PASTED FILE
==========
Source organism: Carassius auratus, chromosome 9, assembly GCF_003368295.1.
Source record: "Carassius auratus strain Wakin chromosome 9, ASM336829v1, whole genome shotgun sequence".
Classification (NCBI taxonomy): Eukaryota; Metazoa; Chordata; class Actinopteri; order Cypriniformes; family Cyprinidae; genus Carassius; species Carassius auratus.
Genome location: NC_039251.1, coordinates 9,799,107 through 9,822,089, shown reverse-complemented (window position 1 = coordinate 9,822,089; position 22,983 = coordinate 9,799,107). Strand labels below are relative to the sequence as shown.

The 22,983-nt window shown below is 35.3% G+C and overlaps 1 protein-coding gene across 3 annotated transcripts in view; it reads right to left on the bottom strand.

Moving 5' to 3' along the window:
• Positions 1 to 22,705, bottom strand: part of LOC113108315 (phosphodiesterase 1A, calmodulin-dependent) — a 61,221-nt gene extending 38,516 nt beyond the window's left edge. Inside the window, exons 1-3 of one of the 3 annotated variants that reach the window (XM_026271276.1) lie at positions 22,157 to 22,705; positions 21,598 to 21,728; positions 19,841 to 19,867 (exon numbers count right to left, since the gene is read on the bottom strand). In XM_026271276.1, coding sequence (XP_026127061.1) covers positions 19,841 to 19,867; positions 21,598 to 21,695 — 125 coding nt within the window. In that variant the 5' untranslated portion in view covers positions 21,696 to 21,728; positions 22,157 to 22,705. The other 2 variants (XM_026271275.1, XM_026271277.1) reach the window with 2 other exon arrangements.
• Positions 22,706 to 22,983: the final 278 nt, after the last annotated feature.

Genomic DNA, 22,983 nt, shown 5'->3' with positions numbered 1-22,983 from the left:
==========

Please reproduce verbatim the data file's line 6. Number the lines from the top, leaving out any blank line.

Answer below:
Moving 5' to 3' along the window: